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    1. You do work hard, Patsy. I am often seeing your stories in womags these days.

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    2. Thanks, Julie. I don't do nothing, but I could work a lot harder and push myself to do some of the things I find more challenging.

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  12. Thank you, Fran. I have to say you are v supportive too, esp when it comes to writing womag stories, and knowing you are a busy mum.

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  14. Sorry, something went wrong with that message, just wanted to thank Julie and Wendy for a really interesting interview :o)

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  15. Thank you, Julie and Wendy, for a really interesting & motivating interview. Congratulations, Julie on your success and good luck for all of your future projects.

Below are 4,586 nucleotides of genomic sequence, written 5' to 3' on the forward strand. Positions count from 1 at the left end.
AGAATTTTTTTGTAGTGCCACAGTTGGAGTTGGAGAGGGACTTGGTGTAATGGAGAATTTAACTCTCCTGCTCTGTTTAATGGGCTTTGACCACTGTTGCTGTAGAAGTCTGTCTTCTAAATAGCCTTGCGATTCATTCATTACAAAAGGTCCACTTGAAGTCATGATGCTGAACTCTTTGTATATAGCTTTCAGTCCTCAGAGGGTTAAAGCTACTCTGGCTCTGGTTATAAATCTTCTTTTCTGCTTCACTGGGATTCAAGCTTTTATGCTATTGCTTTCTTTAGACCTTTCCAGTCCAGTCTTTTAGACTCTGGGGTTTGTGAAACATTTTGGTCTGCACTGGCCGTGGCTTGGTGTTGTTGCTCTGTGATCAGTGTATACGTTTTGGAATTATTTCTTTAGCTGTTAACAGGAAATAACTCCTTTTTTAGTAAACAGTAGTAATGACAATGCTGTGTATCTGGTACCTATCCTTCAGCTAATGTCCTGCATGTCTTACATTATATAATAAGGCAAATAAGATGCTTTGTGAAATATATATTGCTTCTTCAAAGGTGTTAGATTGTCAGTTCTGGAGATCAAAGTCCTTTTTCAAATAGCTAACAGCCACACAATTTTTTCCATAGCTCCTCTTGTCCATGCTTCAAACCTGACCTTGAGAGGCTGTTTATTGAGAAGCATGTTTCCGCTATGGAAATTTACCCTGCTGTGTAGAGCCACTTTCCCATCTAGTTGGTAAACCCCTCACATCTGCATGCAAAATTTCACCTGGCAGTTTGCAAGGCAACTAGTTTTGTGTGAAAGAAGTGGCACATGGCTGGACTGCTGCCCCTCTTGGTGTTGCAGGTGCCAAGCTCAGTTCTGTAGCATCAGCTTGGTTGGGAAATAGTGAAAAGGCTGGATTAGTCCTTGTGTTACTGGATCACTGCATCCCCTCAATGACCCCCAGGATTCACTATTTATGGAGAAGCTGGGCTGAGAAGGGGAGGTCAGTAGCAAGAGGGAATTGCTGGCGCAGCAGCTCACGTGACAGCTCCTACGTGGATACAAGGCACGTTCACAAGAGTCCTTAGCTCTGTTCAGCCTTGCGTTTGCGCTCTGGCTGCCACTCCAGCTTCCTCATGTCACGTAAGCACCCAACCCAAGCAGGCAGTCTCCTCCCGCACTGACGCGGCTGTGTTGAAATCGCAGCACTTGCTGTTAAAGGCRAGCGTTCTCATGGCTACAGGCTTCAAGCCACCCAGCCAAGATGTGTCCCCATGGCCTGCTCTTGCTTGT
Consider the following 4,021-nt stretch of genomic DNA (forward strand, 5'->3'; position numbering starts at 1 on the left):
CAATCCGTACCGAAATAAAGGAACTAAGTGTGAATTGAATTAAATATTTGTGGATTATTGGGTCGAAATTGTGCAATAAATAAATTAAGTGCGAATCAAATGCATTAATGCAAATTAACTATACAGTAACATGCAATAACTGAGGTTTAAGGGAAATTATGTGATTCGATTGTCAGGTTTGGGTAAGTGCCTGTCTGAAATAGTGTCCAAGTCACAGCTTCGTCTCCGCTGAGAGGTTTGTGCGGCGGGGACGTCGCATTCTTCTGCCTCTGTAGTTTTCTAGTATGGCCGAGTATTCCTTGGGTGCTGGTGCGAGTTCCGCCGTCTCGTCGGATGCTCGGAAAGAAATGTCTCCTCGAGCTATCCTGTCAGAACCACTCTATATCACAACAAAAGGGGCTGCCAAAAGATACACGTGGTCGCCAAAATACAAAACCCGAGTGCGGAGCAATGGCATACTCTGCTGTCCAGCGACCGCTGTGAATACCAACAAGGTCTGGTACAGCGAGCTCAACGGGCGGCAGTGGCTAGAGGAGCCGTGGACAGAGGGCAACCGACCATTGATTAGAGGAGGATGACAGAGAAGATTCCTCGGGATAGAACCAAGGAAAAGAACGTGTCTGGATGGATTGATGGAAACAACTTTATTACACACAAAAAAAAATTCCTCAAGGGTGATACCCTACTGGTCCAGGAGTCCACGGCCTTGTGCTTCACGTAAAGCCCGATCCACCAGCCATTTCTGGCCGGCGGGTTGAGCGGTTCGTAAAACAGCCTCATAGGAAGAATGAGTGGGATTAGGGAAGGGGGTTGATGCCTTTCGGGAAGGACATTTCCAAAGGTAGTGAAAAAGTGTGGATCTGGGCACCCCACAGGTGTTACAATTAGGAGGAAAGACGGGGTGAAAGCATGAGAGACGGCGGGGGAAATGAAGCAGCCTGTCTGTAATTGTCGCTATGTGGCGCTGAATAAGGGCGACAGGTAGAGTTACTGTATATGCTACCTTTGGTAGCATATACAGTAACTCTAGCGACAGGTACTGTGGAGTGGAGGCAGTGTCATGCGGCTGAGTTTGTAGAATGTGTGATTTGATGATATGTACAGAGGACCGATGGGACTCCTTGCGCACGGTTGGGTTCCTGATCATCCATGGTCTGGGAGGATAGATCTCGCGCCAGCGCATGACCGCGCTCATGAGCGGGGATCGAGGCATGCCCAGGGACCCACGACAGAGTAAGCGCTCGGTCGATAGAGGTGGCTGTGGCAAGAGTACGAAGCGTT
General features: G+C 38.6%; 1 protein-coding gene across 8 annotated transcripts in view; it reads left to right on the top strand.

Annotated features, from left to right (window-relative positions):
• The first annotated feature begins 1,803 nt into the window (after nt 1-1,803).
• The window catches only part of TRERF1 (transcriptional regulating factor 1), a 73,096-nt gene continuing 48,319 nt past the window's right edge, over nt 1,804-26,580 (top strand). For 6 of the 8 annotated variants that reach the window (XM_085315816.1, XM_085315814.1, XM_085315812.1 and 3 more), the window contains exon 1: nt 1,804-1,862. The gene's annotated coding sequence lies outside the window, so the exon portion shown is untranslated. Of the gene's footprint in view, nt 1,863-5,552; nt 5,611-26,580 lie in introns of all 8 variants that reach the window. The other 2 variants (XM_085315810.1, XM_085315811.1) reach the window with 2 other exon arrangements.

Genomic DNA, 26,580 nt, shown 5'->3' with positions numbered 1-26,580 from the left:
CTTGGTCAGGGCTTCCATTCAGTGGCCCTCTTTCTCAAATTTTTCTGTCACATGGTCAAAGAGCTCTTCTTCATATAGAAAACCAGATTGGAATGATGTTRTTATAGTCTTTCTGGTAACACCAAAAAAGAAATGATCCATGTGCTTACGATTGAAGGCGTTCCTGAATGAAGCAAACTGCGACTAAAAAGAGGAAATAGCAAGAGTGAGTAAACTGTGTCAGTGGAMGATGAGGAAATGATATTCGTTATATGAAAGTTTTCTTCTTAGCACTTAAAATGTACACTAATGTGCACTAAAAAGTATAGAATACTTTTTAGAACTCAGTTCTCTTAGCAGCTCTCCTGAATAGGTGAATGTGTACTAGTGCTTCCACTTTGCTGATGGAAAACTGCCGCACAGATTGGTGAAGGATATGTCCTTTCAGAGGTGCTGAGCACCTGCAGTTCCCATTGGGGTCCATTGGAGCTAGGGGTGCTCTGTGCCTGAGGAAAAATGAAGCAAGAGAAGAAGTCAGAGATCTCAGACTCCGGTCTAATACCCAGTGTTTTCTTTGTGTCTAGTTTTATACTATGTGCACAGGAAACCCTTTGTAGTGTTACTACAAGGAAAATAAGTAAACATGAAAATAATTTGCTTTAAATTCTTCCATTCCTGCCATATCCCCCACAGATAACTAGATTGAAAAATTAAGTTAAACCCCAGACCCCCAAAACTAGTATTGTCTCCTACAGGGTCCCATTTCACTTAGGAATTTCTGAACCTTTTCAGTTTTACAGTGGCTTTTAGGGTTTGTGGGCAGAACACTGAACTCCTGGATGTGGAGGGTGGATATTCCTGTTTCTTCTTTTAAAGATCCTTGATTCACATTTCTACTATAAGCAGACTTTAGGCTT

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    1. Thanks, Tracy. I agree, it was a really interesting interview.

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    2. Thank you, Tracy. Pleased to know I can be motivating.

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  16. Julie, Congratulations on all your achievements and for doing your best to cope with Aspergers. Thank you for sharing your experiences and explaining how Asbergers affects you.

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    1. Thanks for popping over, Rosemary.

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    2. Thank you, Rosemary. That is all part of raising awareness of Asperger's.

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  17. Very interesting to read about Julie's work! Thank you.

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    1. You're welcome, Penny. Thanks for commenting.

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  18. Congratulations on all your writing, Julie but especially on your AsperKids series - such important work. Thanks for sharing, Wendy. Terrific interview.

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    1. I agree, Rae - the AsperKids series sounds inspired!